Congressman Conyers Meets with Impeachment Advocates
Milwaukee’s active advocates for impeachment were surprised last week when the one man who could move forward impeachment proceedings in the House of Representatives —Michigan Congressman John Conyers, the chair of the House Judiciary Committee—agreed to meet with them for an hour the next day. The impeachment advocates had protested Conyers’
attendance at a fund raiser last Monday for Rep. Steve Kagan (D-Green
Bay). But Conyers spoke with the protesters, and then invited them to
discuss impeachment the next morning.
“We gave him a lot to think about,” said Debbie Metke, who attended the meeting. Conyers has sent mixed signals about his willingness to act on impeaching President George Bush, Vice President Dick Cheney and other members of the administration. While House Majority Leader Nancy Pelosi had promised that impeachment was “off the table” prior to the 2006 election, Conyers has shown some support for it over the years.
At the 2005 Fighting BobFest, Conyers promised that if Democrats won a majority in the House, he’d act on impeachment. In May, Conyers sent a letter to the president warning that if the United States attacked Iran without congressional approval, he would begin impeachment proceedings. Yet Conyers has not acted on the 35 articles of impeachment introduced by his colleague, Ohio Democrat Dennis Kucinich, in June.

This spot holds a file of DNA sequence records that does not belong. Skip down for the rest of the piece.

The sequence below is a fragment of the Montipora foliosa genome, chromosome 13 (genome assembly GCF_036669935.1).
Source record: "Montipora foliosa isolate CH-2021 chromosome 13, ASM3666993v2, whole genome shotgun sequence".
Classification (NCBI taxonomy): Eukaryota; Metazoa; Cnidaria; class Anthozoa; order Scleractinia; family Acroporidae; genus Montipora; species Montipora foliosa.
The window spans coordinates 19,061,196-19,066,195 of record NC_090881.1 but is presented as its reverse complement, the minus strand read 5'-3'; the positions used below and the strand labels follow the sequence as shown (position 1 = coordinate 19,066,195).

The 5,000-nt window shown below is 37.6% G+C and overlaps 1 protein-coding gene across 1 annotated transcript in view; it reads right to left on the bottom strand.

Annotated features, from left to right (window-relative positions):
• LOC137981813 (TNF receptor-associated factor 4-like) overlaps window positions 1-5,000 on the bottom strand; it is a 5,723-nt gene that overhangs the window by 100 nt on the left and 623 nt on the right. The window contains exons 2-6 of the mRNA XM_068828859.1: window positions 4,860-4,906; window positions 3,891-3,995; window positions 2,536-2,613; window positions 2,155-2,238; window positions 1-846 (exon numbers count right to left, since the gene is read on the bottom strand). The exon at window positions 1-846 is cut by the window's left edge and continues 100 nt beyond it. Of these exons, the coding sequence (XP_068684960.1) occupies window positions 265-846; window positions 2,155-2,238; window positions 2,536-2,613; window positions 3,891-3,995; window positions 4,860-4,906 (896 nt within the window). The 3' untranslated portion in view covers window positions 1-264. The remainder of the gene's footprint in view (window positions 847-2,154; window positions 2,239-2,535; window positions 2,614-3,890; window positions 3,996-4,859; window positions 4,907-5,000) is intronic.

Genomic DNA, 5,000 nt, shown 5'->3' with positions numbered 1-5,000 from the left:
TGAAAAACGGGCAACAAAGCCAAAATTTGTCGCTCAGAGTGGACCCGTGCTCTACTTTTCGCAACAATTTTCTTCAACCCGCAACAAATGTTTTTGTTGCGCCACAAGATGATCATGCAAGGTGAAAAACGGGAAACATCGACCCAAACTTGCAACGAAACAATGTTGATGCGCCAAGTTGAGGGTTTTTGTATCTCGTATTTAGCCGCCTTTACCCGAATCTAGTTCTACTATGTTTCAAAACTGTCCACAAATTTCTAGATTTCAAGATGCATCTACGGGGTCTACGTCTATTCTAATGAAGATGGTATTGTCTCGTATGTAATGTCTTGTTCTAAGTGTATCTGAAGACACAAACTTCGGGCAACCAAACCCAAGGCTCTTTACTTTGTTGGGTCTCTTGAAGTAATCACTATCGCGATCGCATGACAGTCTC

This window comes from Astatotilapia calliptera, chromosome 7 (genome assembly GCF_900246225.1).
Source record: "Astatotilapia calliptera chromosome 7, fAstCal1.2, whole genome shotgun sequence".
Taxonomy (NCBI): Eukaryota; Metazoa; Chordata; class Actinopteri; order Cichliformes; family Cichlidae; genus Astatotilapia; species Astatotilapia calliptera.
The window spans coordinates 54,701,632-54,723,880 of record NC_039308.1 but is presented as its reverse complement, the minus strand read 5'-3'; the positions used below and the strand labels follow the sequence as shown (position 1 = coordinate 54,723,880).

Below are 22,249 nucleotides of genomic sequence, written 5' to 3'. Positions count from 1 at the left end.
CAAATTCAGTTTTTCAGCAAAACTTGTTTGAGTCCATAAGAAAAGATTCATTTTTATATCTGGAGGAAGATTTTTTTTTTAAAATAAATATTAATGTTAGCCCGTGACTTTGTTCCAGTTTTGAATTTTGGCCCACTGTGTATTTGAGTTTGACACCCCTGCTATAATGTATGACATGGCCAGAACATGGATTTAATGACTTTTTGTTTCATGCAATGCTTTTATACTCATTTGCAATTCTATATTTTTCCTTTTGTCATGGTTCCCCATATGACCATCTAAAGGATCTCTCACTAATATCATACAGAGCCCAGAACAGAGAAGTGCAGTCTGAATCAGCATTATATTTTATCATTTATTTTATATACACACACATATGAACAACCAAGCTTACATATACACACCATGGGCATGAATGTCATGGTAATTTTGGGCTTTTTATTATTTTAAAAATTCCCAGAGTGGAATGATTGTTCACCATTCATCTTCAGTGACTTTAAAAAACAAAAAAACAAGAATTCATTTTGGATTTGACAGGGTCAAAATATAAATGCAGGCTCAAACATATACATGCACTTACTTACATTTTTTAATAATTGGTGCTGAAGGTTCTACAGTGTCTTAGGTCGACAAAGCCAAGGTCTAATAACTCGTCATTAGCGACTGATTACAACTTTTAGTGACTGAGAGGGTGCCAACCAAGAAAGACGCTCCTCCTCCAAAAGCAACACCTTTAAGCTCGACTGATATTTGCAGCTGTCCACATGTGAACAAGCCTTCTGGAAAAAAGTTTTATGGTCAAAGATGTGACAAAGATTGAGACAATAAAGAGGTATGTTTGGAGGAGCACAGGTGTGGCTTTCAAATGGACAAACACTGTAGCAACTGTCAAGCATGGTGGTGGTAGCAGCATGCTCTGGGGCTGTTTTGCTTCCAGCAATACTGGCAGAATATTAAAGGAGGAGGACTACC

In his Milwaukee meeting last week, Conyers didn’t make any promises, although he did say that while Pelosi took impeachment off the table, he did not.
“He has sent mixed signals all along,” said David Redemann, a citizen supporter of impeachment. “This meeting was more of the same.” Conyers said that he and Kucinich would discuss the matter with the other House members to see if there was any support for it. But he warned that the conservative Blue Dog Democrats, as well as Democrats who are serving their first term in Congress, would be unlikely to support impeaching Bush for crimes he committed while in office.
Conyers also hinted that alternative measures could be taken so that Bush and his allies could be tried for crimes after they leave office.
The Milwaukee advocates argued that impeachment proceedings would help Democrats in the November election, since voters want the president and vice president to be held accountable for their actions in office.
Although the advocates didn’t come away from the meeting with Conyers’ commitment to support impeachment, they did give him credit for meeting with them to discuss it. “I think he does want to do it,” Metke said. “But he feels his hands are tied.”
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